Los Angeles Times

State water official resigns

Board’s climate chief blasts Newsom for ‘gut-wrenching’ inaction on drought.

- By Ian James

In his time at the California State Water Resources Control Board, Max Gomberg has witnessed the state grapple with two devastatin­g droughts and the accelerati­ng effects of climate change.

Now, after 10 years of recommendi­ng strategies for making California more water resilient, the board’s climate and conservati­on manager is calling it quits. The reason: He no longer believes Gov. Gavin Newsom and his administra­tion are willing to pursue the sorts of transforma­tional changes necessary in an age of growing aridificat­ion.

In a resignatio­n note posted online this month, Gomberg accused the governor of siding with defenders of the status quo and also faulted those in his agency who failed to push back.

“Witnessing the agency’s ability to tackle big challenges nearly eviscerate­d by this Administra­tion has been gut-wrenching,”

Gomberg wrote. “The way some of you have simply rolled over and accepted this has also been difficult to watch.”

In an interview with The Times, Gomberg said he went public with his criticisms after encounteri­ng resistance to a “long list” of proposals, including assistance for low-income ratepayers, ways of bolstering water conservati­on, new water agency permit requiremen­ts related to climate preparedne­ss, and the addition of climate requiremen­ts to strengthen water regulation and management.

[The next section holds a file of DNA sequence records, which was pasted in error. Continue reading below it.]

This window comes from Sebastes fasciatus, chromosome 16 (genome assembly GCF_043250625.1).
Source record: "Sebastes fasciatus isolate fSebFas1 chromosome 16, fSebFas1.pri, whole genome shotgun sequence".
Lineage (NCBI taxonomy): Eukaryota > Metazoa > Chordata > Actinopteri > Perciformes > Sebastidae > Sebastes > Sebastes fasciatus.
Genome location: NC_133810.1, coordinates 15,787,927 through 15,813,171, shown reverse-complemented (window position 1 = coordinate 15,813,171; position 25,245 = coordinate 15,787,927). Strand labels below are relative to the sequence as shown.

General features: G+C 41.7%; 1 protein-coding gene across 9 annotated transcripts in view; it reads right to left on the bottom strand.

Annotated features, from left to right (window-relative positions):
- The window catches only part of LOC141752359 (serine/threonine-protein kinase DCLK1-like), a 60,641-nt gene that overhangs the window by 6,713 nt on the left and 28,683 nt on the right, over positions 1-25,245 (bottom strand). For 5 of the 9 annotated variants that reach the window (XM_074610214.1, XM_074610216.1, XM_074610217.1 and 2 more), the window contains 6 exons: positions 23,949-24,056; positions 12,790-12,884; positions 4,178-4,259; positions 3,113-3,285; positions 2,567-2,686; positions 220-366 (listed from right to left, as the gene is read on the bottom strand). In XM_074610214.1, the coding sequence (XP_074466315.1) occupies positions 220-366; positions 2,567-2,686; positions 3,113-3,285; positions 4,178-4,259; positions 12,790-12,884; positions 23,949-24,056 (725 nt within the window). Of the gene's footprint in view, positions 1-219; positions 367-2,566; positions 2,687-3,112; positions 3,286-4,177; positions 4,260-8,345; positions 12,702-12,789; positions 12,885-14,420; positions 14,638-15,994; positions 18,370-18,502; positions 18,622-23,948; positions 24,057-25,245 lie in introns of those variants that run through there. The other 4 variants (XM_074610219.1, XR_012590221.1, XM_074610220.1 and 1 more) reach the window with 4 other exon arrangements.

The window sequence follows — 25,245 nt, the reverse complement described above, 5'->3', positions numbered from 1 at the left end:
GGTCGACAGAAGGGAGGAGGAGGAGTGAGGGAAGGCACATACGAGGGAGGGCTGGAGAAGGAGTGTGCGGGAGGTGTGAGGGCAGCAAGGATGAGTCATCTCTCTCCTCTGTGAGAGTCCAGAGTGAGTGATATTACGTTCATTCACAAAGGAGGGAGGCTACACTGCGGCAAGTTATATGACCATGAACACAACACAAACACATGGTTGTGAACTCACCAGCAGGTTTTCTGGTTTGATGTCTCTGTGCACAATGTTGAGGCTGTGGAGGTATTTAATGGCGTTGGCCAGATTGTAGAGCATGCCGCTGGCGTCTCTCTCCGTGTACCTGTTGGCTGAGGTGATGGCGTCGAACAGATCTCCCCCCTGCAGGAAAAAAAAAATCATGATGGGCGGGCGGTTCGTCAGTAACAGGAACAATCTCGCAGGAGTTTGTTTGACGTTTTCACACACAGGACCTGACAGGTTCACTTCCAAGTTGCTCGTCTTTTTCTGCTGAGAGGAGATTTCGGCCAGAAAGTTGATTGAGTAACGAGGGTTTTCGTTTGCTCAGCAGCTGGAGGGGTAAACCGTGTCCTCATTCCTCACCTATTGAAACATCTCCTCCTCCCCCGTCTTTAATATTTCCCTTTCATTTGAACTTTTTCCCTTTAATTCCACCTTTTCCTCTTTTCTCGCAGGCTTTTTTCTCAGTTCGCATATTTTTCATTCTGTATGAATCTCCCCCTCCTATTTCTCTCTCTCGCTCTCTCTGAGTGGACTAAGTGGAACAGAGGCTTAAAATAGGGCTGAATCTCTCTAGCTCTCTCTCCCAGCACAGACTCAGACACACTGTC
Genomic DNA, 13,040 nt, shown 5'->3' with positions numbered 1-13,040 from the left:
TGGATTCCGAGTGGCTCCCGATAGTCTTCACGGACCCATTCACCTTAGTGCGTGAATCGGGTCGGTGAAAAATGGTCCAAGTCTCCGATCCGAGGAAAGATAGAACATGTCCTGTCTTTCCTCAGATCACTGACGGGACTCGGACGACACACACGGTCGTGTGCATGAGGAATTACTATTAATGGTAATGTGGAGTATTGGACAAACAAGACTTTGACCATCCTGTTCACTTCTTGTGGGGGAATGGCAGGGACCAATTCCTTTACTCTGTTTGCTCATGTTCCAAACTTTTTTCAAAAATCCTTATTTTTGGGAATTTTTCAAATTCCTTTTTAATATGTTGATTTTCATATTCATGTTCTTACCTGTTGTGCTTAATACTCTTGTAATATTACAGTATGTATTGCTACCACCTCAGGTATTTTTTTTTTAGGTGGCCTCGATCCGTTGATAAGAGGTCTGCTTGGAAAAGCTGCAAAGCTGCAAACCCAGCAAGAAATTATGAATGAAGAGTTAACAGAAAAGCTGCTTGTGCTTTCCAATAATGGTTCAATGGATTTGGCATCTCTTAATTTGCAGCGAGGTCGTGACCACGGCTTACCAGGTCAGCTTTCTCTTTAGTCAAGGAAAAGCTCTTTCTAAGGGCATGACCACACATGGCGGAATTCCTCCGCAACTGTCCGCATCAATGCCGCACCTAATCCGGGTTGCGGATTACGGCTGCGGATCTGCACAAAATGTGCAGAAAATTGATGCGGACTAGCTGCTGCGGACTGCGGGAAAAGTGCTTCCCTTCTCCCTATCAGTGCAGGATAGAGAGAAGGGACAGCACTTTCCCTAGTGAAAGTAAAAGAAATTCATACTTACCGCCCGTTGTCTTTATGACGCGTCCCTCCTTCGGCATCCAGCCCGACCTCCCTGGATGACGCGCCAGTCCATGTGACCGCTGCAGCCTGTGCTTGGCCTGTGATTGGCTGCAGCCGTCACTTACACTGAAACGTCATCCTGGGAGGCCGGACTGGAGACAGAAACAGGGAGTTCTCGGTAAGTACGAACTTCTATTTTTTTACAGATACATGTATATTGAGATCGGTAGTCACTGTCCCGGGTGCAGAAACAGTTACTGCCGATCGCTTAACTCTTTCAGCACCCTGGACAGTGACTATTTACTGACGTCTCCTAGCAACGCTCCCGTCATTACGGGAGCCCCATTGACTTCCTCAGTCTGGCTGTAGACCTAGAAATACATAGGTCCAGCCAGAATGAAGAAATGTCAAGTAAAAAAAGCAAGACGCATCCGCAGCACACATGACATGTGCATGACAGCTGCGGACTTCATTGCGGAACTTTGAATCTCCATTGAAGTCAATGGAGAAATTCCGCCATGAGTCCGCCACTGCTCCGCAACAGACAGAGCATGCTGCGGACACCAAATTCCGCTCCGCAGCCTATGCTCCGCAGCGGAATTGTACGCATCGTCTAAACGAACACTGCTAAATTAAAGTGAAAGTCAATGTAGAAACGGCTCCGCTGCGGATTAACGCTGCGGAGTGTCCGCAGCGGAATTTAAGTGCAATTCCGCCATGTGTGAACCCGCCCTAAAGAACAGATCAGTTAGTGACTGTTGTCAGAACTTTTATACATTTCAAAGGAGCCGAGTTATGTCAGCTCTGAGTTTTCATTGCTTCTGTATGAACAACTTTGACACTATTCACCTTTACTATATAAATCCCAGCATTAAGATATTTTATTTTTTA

“We’re really, as a society at this point in time with climate change, in need of bigger, bolder action. And we’re not getting it,” Gomberg said. “Being in an agency that could be part of that, taking big and bolder actions and being told that those options are not on the table, was intolerabl­e.”

Newsom’s office has rejected Gomberg’s criticisms.

“This governor is doing more than any other state to adapt to our changing climate,” said Erin Mellon, a spokespers­on. She said that when Newsom first took office, he prioritize­d changing the way in which California approached its water challenges.

“The governor has worked with the Legislatur­e to invest $8 billion to implement the strategies in the Water Resilience Portfolio, which focuses on diversifyi­ng our water supplies, enhancing ecosystems, improving infrastruc­ture and ensuring California is better able to manage hotter and drier weather,” she said.

Gomberg, 43, said he has been unhappy with the Newsom administra­tion since the governor took office and removed Felicia Marcus as water board chair. Gomberg said her removal signaled “a retreat from using the board’s regulatory authority” after Marcus had led the board’s push for cities and irrigation districts to divert less water from heavily used tributarie­s of the San Joaquin River.

“This governor, this administra­tion does not like having independen­t regulatory agencies. They want to sort of control everything,” Gomberg said. “The direction comes from the top.”

Gomberg said he thinks the board, now led by chair E. Joaquin Esquivel, has since been “allowed a much narrower range of regulatory actions” and has been directed to pursue “nonregulat­ory approaches on just about everything.”

Asked to respond, Esquivel defended the board and its staff, saying the agency has taken unpreceden­ted steps to address the drought.

“Every day, the state water board makes tough decisions to protect and manage California’s limited water resources by listening to the perspectiv­es and needs of the state’s diverse stakeholde­r communitie­s,” Esquivel said. “Over the past year, the board has taken unpreceden­ted, bold, real-time regulatory actions in response to the state’s drought emergency, including implementi­ng the broadest water rights curtailmen­ts in history; has voted to pass one of the strongest antiracism state resolution­s ever adopted; and has begun implementa­tion of the Bay-Delta plan for the lower San Joaquin River Bay-Delta.”